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Thread: #define

  1. #1
    Join Date
    Mar 2008
    Posts
    53

    #define

    Hello,
    I read this on thinking in c++ (on-line version pag 396) but how does should it work?
    Code:
    void f(int i) {
      i++;
    }
    #define TRACE(s) cerr << #s << endl; s
    	for (int i=0; i < 10; i++)
    		TRACE( f(i) );
    It prints "f(i)" ten times; and then?

  2. #2
    Join Date
    May 2007
    Posts
    843
    You need ask experienced programmer like danny, Jonnin.

    In my opinion, this code is not going to work because when compiler first encounter ; They just threat this as macro in single line.

    Hope help

    Can you post all code so i can debug with you together ?

    Thanks.
    Last edited by Peter_APIIT; 04-23-2008 at 05:34 AM.

  3. #3
    Join Date
    Jan 2005
    Location
    UK
    Posts
    604
    I think this code will work just fine, but probably not be doing what you expect.
    It's another prime example of how not to use macros and why not to use them.
    The point the author of TIC++ is trying to make is that the part where the function is executed is only executed *ONCE* rather than 10 times. Of course you can't see anything interesting because the function f doesn't do anything interesting. Try putting a print statement in there and run it again.
    DKyb
    -------------------------------
    Life is a short warm moment -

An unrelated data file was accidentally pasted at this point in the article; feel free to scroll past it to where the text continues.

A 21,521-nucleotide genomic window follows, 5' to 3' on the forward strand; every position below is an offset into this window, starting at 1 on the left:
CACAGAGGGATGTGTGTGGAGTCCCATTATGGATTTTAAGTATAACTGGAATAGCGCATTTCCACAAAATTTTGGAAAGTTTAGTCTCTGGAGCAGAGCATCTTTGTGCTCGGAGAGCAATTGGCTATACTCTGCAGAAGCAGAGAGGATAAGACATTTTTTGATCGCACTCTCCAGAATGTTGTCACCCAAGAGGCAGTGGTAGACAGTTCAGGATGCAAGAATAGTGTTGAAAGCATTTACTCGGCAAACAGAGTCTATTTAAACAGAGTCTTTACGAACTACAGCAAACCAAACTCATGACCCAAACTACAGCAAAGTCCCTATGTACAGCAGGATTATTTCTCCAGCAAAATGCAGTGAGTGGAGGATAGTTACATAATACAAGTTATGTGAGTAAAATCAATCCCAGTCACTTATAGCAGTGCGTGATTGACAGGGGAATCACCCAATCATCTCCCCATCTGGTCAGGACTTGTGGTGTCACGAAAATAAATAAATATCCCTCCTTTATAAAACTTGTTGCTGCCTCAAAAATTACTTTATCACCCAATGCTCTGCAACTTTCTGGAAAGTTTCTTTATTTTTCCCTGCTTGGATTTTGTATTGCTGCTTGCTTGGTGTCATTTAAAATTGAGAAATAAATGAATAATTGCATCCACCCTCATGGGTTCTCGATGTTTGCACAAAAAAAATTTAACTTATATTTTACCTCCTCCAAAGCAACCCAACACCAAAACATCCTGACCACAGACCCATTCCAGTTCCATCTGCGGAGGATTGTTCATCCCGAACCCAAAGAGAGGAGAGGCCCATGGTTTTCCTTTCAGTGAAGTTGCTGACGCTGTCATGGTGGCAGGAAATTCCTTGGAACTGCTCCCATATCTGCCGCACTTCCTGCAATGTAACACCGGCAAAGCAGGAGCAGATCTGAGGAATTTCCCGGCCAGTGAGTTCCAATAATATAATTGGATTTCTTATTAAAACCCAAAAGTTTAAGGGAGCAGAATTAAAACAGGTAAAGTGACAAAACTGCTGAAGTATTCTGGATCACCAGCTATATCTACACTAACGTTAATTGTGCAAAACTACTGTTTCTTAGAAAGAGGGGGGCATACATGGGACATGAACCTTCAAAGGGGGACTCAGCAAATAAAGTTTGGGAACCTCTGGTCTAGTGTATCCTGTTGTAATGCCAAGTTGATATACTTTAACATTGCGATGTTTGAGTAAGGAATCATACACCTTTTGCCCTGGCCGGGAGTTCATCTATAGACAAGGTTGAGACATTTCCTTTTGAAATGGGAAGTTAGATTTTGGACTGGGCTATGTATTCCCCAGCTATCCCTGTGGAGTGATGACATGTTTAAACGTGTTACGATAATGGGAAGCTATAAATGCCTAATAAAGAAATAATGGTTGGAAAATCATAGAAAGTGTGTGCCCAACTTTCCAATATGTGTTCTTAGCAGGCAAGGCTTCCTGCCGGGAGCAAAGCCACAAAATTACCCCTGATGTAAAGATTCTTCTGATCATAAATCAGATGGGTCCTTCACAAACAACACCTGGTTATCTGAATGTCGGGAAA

Death is the long cold rest.
    Pink Floyd
    -------------------------------

  4. #4
    Join Date
    Mar 2008
    Posts
    53
    OK, f() { printf("hello\n"); } is executed only one time; and then? I'm still not the purpose of that macro 'TRACE'....

  5. #5
    Join Date
    Jan 2005
    Location
    UK
    Posts
    604
    Well the author's (Eckel) point is that seemingly correct code can do very unxepected things when you use macraos. He tries to dicourage you from using them. They are a relic from the good old C-times when things like templates etc were not available. He could have used a more obvious example to bring the point across

    Code:
    #define MY_MULT(a,b) (a * b)
    #define 
    int main()
    {
        cout << MY_MULT(3,4) << endl; // expected result
        cout << MY_MULT(2+1,1+3) << endl; // oops!!
    
        return 666;
    }
    remember: macros are expanded by the preprocessor and occurrences are textally replaced before the file is compiled.
    I would strongly dicourage the use of macros especially when you're new to C++. (And probably you should look for a better book than TIC++ as well ;-) "Effective C++" is quite good)
    DKyb
    -------------------------------
    Life is a short warm moment -
    Death is the long cold rest.
    Pink Floyd
    -------------------------------

  6. #6
    Join Date
    Mar 2008
    Posts
    53
    Are you mean this? http://www.amazon.com/Effective-Spec.../dp/0201924889
    It's seems quite different to TC++; it seems a guidelines to c++ project and don't cover more topics as TC++ do; I'll read it....
    thanks

  7. #7
    Join Date
    Jan 2005
    Location
    UK
    Posts
    604
    yep - that one. there are a few more good books out there but that gives you some insight in the perks...

  8. #8
    Join Date
    Mar 2007
    Location
    Bangalore, India
    Posts
    247
    # is the stringize operator. Basically, it prints the expression itself instead of the output. ie, instead of printing the VALUE of f(i), it prints the string f(i) itself.

    int x = 10;
    TRACE(x+1);

    prints
    x+1

    and not
    11

    I hope this is what you were looking for.

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